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Life On Colfax

Will Denver Voters Give This Old Wicked Street Some Love On Nov. 7?

By Cara DeGette, Editor, GPHC

Top Photo: East Colfax, circa ~1930. Photo credit: Western History and Genealogy Dept./Denver Public Library; Above: Hilarie Portell, executive director of Colfax-Mayfair BID, on Colfax at Fairfax, circa 2017. Photo by Cara DeGette

Colfax Avenue, traversing along the southern boundary of Park Hill, is 26.1 miles long, the longest commercial street in the United States. The street was named in honor of Schuyler Colfax, the long-ago Speaker of the U.S. House of Representatives when the 13th Amendment was ratified.

Since Colfax Avenue first showed up on Denver maps 150 years ago, the stretch has been the destination of many a traveler – from miners who used it as a gateway west to find gold, to vacationing families and businessmen who stayed at one of dozens of iconic motels along the route, to prostitutes and drug dealers hustling their wares.

In the 1970s Playboy’s Hugh Hefner dubbed Colfax the “longest, wickedest street in America.” In recent years, Colfax has undergone another transformation, with hip bars and restaurants and a multitude of independently owned businesses. But for all its fame, Denver’s original main street hasn’t lately gotten much love in the way of road and sidewalk improvements.

Residents hold a block party and protest on Sept. 25, 2004 at Colfax and Krameria Street to oppose the plan to build a McDonald’s restaurant there. Photo credit: Ken Papaleo/Rocky Mountain News

Broncos Billboard on East Colfax advertising its new advertising campaign circa 2005. Photo credit: George Kochaniec, Jr./Rocky Mountain News; Above: Afternoon snow on Christmas Day, Dec. 25, 2007. Photo credit: George Kochaniec, Jr./Rocky Mountain News

Afternoon snow on Christmas Day, Dec. 25, 2007. Photo credit: George Kochaniec, Jr./Rocky Mountain News

Hilarie Portell, the president of the Colfax-Mayfair Business Improvement District, hopes a $20 million boost along the street, would help the street become more of what she calls a “community corridor” – where people living in the surrounding neighborhoods can easily access local businesses and not have to drive to other parts of the city to get what they need.

The $20 million is part of a larger bond package for infrastructure and capital improvements that the City of Denver is asking voters to approve on Nov. 7. The projects – $937 million in all – range from money for street and sidewalk repairs, to libraries, recreation and cultural centers, to police, fire, and Denver Health.

The section of Colfax through Park Hill would see enhanced pedestrian crossings, and added street lights, trash cans, permeable landscape and trees. (For a complete breakdown, including how the bond works, check out denvergov.org/content/denvergov/en/denver-department-of-finance/2017-go-bond.html)

And the bigger picture? “What I’m envisioning is a street that makes your to-do list easier,” says Portell, describing the ultimate pedestrian-friendly, transit-friendly Colfax.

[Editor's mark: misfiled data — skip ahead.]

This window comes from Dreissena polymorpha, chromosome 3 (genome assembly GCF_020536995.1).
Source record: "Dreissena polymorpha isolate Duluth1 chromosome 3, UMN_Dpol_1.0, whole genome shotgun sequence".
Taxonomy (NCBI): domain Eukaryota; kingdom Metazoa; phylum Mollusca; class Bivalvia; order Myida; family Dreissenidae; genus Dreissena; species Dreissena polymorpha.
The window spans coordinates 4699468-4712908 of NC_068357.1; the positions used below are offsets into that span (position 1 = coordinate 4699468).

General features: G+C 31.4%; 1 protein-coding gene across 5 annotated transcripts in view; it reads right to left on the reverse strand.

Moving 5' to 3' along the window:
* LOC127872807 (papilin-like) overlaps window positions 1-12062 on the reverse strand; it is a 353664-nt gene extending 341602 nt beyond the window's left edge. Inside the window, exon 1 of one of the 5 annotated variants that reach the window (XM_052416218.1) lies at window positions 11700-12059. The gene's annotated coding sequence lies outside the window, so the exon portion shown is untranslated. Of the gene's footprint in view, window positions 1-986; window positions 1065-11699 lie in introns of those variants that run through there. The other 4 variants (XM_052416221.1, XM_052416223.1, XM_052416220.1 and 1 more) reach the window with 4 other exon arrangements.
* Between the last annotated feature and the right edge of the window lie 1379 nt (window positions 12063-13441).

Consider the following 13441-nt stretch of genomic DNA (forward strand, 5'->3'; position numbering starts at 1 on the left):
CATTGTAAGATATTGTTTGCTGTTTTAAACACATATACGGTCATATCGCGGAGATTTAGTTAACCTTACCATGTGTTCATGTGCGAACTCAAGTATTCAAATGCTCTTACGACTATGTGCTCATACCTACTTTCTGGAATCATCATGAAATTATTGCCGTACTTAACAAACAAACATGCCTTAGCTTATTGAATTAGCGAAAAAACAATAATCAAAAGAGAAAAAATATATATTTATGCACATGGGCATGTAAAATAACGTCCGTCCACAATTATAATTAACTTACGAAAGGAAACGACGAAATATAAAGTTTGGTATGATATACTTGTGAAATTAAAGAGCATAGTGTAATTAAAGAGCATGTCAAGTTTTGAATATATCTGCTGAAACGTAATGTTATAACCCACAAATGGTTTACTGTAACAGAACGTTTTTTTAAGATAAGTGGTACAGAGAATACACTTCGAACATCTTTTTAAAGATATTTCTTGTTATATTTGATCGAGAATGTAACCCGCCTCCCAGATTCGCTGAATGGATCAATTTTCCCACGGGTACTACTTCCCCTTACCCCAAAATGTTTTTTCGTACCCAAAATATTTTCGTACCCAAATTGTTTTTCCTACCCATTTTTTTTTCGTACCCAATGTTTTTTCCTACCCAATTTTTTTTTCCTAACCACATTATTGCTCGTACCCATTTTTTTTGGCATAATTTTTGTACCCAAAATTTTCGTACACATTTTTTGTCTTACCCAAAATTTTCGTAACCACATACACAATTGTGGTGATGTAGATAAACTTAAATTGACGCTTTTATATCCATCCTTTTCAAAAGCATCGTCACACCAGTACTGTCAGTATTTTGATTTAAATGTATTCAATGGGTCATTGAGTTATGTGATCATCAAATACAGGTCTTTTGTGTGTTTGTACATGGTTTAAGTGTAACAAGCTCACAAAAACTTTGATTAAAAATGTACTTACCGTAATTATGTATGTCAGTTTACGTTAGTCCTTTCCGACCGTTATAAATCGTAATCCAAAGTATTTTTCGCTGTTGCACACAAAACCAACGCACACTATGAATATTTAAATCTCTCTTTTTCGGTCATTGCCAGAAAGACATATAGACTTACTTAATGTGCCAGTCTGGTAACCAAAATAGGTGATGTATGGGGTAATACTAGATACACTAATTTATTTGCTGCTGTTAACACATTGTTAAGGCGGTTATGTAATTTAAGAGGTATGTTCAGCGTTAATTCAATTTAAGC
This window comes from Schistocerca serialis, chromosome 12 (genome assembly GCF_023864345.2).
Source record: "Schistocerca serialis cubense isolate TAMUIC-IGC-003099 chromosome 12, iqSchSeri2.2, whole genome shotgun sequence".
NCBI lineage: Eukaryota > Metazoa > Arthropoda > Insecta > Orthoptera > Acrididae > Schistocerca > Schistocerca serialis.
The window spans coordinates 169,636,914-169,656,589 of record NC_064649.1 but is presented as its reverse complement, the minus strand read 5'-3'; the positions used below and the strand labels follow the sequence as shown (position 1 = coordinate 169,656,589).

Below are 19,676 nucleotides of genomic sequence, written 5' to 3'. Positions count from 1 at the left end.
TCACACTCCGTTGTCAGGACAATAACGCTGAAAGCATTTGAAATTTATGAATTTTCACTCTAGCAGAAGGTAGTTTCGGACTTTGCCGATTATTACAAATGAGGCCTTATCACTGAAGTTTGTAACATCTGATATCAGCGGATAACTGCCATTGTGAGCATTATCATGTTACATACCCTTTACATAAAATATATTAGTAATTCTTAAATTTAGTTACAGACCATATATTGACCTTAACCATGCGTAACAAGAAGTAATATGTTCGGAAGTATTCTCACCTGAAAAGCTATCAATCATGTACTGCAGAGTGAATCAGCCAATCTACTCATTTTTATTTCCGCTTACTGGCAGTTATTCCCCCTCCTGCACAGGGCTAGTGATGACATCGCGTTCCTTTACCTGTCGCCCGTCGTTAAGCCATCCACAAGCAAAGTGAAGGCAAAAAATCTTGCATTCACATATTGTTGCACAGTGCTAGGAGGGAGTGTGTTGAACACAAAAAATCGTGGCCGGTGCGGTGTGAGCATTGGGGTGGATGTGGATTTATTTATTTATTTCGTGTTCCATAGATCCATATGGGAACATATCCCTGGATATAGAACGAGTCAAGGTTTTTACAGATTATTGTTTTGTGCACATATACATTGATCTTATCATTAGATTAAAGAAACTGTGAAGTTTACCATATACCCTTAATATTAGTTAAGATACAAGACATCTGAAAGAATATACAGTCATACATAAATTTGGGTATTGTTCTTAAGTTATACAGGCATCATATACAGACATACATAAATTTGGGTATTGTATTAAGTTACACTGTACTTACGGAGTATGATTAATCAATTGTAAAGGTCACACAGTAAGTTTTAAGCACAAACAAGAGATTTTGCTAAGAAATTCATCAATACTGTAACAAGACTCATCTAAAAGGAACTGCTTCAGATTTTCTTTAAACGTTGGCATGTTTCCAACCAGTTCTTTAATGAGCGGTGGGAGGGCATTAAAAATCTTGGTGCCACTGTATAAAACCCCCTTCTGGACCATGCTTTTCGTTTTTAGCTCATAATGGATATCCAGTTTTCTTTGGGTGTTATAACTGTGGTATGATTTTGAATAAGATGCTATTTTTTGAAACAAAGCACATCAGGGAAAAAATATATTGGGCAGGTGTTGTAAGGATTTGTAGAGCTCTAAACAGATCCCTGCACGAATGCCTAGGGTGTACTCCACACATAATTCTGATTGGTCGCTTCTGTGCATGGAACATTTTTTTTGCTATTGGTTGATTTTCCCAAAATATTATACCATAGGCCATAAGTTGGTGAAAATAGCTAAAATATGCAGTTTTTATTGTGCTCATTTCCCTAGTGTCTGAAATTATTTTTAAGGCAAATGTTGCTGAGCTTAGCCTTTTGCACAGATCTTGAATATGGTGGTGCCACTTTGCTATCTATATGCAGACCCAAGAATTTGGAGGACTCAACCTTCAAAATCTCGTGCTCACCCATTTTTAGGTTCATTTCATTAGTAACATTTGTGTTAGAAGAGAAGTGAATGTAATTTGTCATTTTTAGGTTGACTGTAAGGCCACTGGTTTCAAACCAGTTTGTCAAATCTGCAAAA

“I would like to have a good business mix there that helps people with their day-to-day rounds – pick up a bottle of wine, drop off your dry cleaning, grab some garden supplies, have dinner with your friend. Whatever is on your list, Colfax ought to be able to provide.”

The Colfax-Mayfair Business Improvement District runs along East Colfax between Eudora Street and Monaco Parkway, and also includes the Mayfair Town Center at 14th and Krameria.

Other projects that directly impact Colfax Avenue and its surrounding neighborhoods are in the works through East Denver. They include city-sponsored projects for an East Area Plan Initiative to update the blueprint for the eastern portion of Denver; a Rapid Transit plan for East Colfax, and long-tem planning to improve the stormwater infrastructure in the Upper Montclair Basin, which includes the southern portion of Park Hill.

 

November 7 Is Election Day.

Do You Know Where Your Ballot Is?

On Tuesday, Nov. 7, Denver voters will decide whether to give the go-ahead for $937 million worth of general obligation bond projects, which include the $20 million for improvements along Colfax between Monaco Boulevard and Sheridan Street. (For a detailed list of all projects, go to denvergov.org/content/denvergov/en/denver-department-of-finance/2017-go-bond.html)

In addition, voters will elect four of seven Denver Public Schools board members to oversee the state’s largest school district.

Every Colorado voter now receives a mail ballot. If you want to vote at the polls, you can vote in-person. Go to GoVoteColorado.com to find your polling location.

You can also go to GoVoteColorado.com to check your registration status, and to make sure your information is up-to-date. Log into your voter record, which will show whether your mail ballot has been sent. If you have more questions about the status of your mail ballot, contact Denver Elections at denvergov.org/content/denvergov/en/denver-elections-divison.html

Here are critical election-related dates:

Monday, Oct. 16: Last day to register to vote.

Monday, Oct: 16: First day that mail ballots can be mailed out.

Tuesday, Nov. 7 – Election Day: Polls open 7 a.m. to 7 p.m.


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